Notably, Cerf said, the significant achievement gap between low-income and minority students and other students is too wide. According to New Jersey Assessment of Skills and Knowledge 2010-2011 data, economically disadvantaged students score 31 percentage points lower than their peers in Language Arts and 24 percentage points lower in math.

Cerf described those numbers as “nothing short of disheartening.”

The state’s top education official showed equal concern for the number of high school student graduates who aren’t prepared for a secondary education.

Cerf said New Jersey’s adoption of the Common Core State Standards, implemented this school year, will provide a more accurate reading of a student’s knowledge and skills.

Cerf added a new accountability system and the development of seven regional achievement centers that focus on the state’s lowest-performing schools will ultimately strengthen student standing on a national level.

The creation of a teacherevaluation system, which will be fully implemented in 2013-14 , will not include a public performance rating, as some states — including New York — are using.

“We are engaged in a culture shift here and I want teachers to understand that the main thrust of this work is to enable them to be better,” Cerf said. “The more they’d view something that would have a shame factor attached to it, the less willing, I think, they would be to work with us in an effective and fair system.”

Reaction and response from the superintendents was mostly cordial and appreciative, but some voiced their displeasure over economic issues.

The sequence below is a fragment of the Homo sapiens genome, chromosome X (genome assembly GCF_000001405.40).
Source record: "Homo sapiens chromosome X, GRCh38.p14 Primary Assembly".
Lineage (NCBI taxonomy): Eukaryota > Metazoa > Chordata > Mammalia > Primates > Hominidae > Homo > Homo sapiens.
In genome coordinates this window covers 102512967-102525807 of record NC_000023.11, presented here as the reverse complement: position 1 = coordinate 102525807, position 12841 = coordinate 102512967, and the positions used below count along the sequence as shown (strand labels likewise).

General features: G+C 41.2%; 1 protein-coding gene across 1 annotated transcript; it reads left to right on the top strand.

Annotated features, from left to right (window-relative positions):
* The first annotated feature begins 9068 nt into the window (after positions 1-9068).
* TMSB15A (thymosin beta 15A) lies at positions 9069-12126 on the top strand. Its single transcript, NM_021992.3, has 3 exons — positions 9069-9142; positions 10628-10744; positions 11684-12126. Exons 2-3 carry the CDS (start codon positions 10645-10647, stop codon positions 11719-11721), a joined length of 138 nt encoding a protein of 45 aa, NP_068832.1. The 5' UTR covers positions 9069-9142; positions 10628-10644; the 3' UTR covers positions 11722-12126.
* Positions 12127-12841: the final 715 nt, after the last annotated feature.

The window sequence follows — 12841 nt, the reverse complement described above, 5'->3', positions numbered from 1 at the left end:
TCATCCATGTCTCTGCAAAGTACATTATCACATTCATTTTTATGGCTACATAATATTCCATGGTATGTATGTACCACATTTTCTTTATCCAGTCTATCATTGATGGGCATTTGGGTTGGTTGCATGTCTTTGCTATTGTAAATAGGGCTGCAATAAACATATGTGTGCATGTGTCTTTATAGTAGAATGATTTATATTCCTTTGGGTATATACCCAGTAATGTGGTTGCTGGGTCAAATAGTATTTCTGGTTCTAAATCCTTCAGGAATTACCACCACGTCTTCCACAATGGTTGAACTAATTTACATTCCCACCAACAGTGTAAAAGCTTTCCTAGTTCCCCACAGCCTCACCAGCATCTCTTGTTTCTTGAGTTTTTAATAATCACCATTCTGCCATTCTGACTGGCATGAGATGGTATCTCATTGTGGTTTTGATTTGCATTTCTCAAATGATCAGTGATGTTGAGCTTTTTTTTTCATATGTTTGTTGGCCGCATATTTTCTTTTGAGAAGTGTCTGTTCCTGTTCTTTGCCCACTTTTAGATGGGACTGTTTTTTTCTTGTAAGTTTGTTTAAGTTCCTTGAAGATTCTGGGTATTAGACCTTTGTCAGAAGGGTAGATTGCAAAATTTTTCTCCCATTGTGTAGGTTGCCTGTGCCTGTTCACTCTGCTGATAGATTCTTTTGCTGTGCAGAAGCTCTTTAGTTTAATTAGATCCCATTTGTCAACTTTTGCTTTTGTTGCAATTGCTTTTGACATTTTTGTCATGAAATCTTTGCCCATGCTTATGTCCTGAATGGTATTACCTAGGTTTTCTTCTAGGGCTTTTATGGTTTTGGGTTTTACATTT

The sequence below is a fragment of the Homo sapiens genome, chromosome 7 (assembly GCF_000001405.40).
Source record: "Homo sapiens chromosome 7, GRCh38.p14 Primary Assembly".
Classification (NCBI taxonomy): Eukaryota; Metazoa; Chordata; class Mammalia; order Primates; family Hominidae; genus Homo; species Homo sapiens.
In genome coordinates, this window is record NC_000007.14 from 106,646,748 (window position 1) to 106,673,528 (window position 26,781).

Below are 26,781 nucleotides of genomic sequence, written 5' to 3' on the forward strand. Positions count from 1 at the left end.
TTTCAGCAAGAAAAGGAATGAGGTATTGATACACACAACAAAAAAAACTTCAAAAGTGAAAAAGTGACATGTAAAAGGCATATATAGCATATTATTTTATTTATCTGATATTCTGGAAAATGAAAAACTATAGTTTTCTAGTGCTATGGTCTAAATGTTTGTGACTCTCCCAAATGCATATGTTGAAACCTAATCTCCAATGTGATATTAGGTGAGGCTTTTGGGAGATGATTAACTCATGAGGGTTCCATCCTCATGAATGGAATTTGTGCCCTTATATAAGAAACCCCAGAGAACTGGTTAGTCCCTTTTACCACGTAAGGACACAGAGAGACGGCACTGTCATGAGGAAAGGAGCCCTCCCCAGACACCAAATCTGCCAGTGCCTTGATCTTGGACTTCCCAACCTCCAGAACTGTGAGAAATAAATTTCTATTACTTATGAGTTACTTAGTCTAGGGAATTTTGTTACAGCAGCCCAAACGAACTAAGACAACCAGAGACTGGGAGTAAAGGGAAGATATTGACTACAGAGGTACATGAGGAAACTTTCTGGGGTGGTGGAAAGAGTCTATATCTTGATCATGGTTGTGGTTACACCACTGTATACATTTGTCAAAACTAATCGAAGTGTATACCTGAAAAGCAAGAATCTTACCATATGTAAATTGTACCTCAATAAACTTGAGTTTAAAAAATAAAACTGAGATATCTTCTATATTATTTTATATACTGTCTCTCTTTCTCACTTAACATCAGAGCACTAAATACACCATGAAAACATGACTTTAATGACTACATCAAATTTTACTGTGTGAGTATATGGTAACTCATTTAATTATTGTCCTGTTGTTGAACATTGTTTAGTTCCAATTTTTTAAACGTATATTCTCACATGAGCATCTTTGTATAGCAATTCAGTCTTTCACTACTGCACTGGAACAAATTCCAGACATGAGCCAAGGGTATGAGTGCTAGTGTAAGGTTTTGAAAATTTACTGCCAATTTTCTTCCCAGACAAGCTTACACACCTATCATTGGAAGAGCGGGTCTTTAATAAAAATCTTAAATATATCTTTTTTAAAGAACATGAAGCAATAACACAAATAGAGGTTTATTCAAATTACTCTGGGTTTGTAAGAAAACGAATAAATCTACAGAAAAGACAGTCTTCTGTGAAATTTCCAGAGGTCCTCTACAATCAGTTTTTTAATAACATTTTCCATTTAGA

Hopatcong School Superintendent Charles Maranzano said the state’s new formula to determine how much schools can spend to educate students left his district with a $1.7 million cut last year and an additional $750,000 cut this year.

“I’m hard-pressed to innovate when we’re struggling just to maintain the status quo,” Maranzano told Cerf.

The Record - State aid to schools increases for South Bergen school district

Wednesday, February 29, 2012 Last updated: Thursday March 1, 2012, 2:02 AM

BY BRIAN ANDERSON STAFF WRITER South Bergenite

 

Aid sent from Trenton to New Jersey’s 556 municipalities and school districts have been released, and while aid to the majority municipalities remains flat from last year’s figures, school funding has increased for each of the six school districts in South Bergen.

For each local district in South Bergen, more money has been allocated in state aid from last year’s figures by at least 10 percent. In the case of one district, almost 35 percent more aid is being sent its way.

Schools

Gov. Chris Christie’s fiscal year 2013 budget has record-level spending for school districts throughout the state. The total amount of state aid to schools is $8.8 billion, which is higher than last year’s figure and the most ever in New Jersey.

"In fact, we propose spending one of every three dollars in this budget on education," Christie said in his budget address. "We are putting our money where our mouth is."

Last year, additional aid funding was passed by the Legislature through the budget process. In 2010, the governor’s budget slashed aid to schools, leaving large holes in school budgets throughout New Jersey.

But the FY 2013 budget increases aid to schools throughout New Jersey. The largest increase locally is in Carlstadt, which will receive $240,026 in aid this year. That aid amount is an increase of $61,998, or 34.8 percent more than last year’s funding level.